After retrieving Glenn's well bruised pack and exalting praises for Jansport, we scrambled to the saddle right before the true Needle. Glenn decided to go just to the right of it, up a steep gully that led more directly to the summit. When it rained, I surmise that it could be a gushing waterfall. Recognizing the friction slabs to the left (north) of the final saddle from previous write-ups, I opted to take this route instead, and secretly hoped to reach the summit before Glenn. He ended up taking a much easier and less circuitous route and reached the summit 10 minutes before me. For people who don't mind a short, easy 4th class move, I highly suggest foregoing the friction slab and taking the chimney/gully just south of the saddle instead. It is a lot easier than it looks. The gully leads straight up to the point where the step across to the final summit block is, instead of traversing all the way around the peak on the friction slab to get to the same spot. I didn't even recognize the step-across move until I was on the summit, ready to head off. It's an easy two foot wide boulder skip over 20 feet of exposure.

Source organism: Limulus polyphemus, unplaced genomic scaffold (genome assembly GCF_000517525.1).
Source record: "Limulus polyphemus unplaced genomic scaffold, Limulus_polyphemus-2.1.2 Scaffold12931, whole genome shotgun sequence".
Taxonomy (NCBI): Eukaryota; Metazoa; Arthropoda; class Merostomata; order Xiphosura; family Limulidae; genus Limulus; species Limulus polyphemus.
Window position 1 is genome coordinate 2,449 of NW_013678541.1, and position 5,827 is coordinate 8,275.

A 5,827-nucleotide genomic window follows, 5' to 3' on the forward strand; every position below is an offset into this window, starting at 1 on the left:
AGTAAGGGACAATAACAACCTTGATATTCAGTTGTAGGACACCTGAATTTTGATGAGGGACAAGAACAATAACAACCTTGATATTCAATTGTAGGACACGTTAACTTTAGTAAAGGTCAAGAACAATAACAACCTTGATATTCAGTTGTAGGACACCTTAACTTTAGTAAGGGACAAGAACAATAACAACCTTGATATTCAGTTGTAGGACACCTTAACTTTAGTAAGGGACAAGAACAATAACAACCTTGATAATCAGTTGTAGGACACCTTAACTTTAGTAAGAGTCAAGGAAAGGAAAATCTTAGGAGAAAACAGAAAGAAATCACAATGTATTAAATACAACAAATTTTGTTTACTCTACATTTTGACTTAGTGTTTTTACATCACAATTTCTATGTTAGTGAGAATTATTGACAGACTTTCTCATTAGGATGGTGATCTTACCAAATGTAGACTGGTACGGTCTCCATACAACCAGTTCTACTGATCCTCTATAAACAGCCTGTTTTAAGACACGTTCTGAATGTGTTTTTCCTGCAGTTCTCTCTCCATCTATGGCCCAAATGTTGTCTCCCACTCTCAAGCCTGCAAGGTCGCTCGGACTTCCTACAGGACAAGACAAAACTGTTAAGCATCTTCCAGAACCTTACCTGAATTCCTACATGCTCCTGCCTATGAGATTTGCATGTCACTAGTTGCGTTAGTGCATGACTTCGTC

So far the weather had been nice and balmy. Visibility was excellent and we could point out peaks all the way to Langley and the Kaweahs to the north. We left the summit of Spanish Needle at noon and toiled through the ridge to hit the North Needle. It was very slow going here and took us a lot longer than anticipated, losing a lot of time routefinding to avoid being cliffed out. I decided to skip out on the North Needle after realizing that my hands didn't quite reached a critical move to do a full body pullup and a subsequent mantle to gain access to the upper aspect of the pinnacle. Glenn made the tough move look too easy and tagged the summit. I cursed myself for being a few inches shorter. I wondered how Lynn Hill would have fared on that move.